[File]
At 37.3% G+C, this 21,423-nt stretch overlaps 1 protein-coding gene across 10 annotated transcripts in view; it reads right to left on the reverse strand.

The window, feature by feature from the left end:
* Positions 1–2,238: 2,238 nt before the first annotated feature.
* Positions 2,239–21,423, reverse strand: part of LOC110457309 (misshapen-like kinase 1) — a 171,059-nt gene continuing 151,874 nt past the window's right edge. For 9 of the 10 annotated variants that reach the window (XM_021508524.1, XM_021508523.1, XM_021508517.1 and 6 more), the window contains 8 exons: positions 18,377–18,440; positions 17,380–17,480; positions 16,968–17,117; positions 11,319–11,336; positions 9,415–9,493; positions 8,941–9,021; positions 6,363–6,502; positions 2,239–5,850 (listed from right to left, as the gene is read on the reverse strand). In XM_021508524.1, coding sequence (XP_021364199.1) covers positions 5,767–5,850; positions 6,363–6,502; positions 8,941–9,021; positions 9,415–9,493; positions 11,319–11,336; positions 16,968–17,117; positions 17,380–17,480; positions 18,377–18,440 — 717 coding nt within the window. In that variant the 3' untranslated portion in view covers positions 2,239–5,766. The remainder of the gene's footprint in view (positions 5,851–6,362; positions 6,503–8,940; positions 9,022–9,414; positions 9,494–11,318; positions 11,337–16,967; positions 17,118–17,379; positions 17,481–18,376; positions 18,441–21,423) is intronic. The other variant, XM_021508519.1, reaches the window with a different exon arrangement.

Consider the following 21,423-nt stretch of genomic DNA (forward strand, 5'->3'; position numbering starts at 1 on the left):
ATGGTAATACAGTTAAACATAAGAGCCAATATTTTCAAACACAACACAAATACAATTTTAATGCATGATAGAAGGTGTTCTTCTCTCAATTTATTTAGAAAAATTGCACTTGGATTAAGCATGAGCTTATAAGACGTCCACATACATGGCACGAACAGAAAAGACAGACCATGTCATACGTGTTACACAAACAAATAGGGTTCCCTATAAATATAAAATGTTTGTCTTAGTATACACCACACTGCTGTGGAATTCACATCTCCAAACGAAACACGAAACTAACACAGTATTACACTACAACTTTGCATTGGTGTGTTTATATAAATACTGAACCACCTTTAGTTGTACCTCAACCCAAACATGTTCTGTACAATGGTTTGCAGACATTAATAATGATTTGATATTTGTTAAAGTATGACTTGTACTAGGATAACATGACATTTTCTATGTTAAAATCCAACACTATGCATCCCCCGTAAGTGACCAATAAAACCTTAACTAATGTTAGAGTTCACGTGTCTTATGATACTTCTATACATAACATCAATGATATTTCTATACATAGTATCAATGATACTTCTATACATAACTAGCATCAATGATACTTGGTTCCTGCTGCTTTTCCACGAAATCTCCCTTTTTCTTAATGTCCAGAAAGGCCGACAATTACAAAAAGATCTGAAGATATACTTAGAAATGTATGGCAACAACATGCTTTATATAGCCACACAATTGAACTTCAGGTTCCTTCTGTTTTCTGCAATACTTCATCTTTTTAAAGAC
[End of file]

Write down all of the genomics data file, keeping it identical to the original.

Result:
At 37.3% G+C, this 21,423-nt stretch overlaps 1 protein-coding gene across 10 annotated transcripts in view; it reads right to left on the reverse strand.

The window, feature by feature from the left end:
* Positions 1–2,238: 2,238 nt before the first annotated feature.
* Positions 2,239–21,423, reverse strand: part of LOC110457309 (misshapen-like kinase 1) — a 171,059-nt gene continuing 151,874 nt past the window's right edge. For 9 of the 10 annotated variants that reach the window (XM_021508524.1, XM_021508523.1, XM_021508517.1 and 6 more), the window contains 8 exons: positions 18,377–18,440; positions 17,380–17,480; positions 16,968–17,117; positions 11,319–11,336; positions 9,415–9,493; positions 8,941–9,021; positions 6,363–6,502; positions 2,239–5,850 (listed from right to left, as the gene is read on the reverse strand). In XM_021508524.1, coding sequence (XP_021364199.1) covers positions 5,767–5,850; positions 6,363–6,502; positions 8,941–9,021; positions 9,415–9,493; positions 11,319–11,336; positions 16,968–17,117; positions 17,380–17,480; positions 18,377–18,440 — 717 coding nt within the window. In that variant the 3' untranslated portion in view covers positions 2,239–5,766. The remainder of the gene's footprint in view (positions 5,851–6,362; positions 6,503–8,940; positions 9,022–9,414; positions 9,494–11,318; positions 11,337–16,967; positions 17,118–17,379; positions 17,481–18,376; positions 18,441–21,423) is intronic. The other variant, XM_021508519.1, reaches the window with a different exon arrangement.

Consider the following 21,423-nt stretch of genomic DNA (forward strand, 5'->3'; position numbering starts at 1 on the left):
ATGGTAATACAGTTAAACATAAGAGCCAATATTTTCAAACACAACACAAATACAATTTTAATGCATGATAGAAGGTGTTCTTCTCTCAATTTATTTAGAAAAATTGCACTTGGATTAAGCATGAGCTTATAAGACGTCCACATACATGGCACGAACAGAAAAGACAGACCATGTCATACGTGTTACACAAACAAATAGGGTTCCCTATAAATATAAAATGTTTGTCTTAGTATACACCACACTGCTGTGGAATTCACATCTCCAAACGAAACACGAAACTAACACAGTATTACACTACAACTTTGCATTGGTGTGTTTATATAAATACTGAACCACCTTTAGTTGTACCTCAACCCAAACATGTTCTGTACAATGGTTTGCAGACATTAATAATGATTTGATATTTGTTAAAGTATGACTTGTACTAGGATAACATGACATTTTCTATGTTAAAATCCAACACTATGCATCCCCCGTAAGTGACCAATAAAACCTTAACTAATGTTAGAGTTCACGTGTCTTATGATACTTCTATACATAACATCAATGATATTTCTATACATAGTATCAATGATACTTCTATACATAACTAGCATCAATGATACTTGGTTCCTGCTGCTTTTCCACGAAATCTCCCTTTTTCTTAATGTCCAGAAAGGCCGACAATTACAAAAAGATCTGAAGATATACTTAGAAATGTATGGCAACAACATGCTTTATATAGCCACACAATTGAACTTCAGGTTCCTTCTGTTTTCTGCAATACTTCATCTTTTTAAAGAC